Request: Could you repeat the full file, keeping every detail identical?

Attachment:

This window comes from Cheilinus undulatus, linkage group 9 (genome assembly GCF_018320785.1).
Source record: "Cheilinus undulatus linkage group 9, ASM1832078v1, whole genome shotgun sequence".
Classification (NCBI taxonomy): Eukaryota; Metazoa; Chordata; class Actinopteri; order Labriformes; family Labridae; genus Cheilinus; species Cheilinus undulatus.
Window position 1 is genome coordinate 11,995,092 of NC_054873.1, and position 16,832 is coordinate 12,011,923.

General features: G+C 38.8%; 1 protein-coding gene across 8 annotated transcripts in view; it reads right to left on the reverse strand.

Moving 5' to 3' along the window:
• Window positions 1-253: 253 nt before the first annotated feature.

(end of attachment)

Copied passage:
This window comes from Cheilinus undulatus, linkage group 9 (genome assembly GCF_018320785.1).
Source record: "Cheilinus undulatus linkage group 9, ASM1832078v1, whole genome shotgun sequence".
Classification (NCBI taxonomy): Eukaryota; Metazoa; Chordata; class Actinopteri; order Labriformes; family Labridae; genus Cheilinus; species Cheilinus undulatus.
Window position 1 is genome coordinate 11,995,092 of NC_054873.1, and position 16,832 is coordinate 12,011,923.

General features: G+C 38.8%; 1 protein-coding gene across 8 annotated transcripts in view; it reads right to left on the reverse strand.

Moving 5' to 3' along the window:
• Window positions 1-253: 253 nt before the first annotated feature.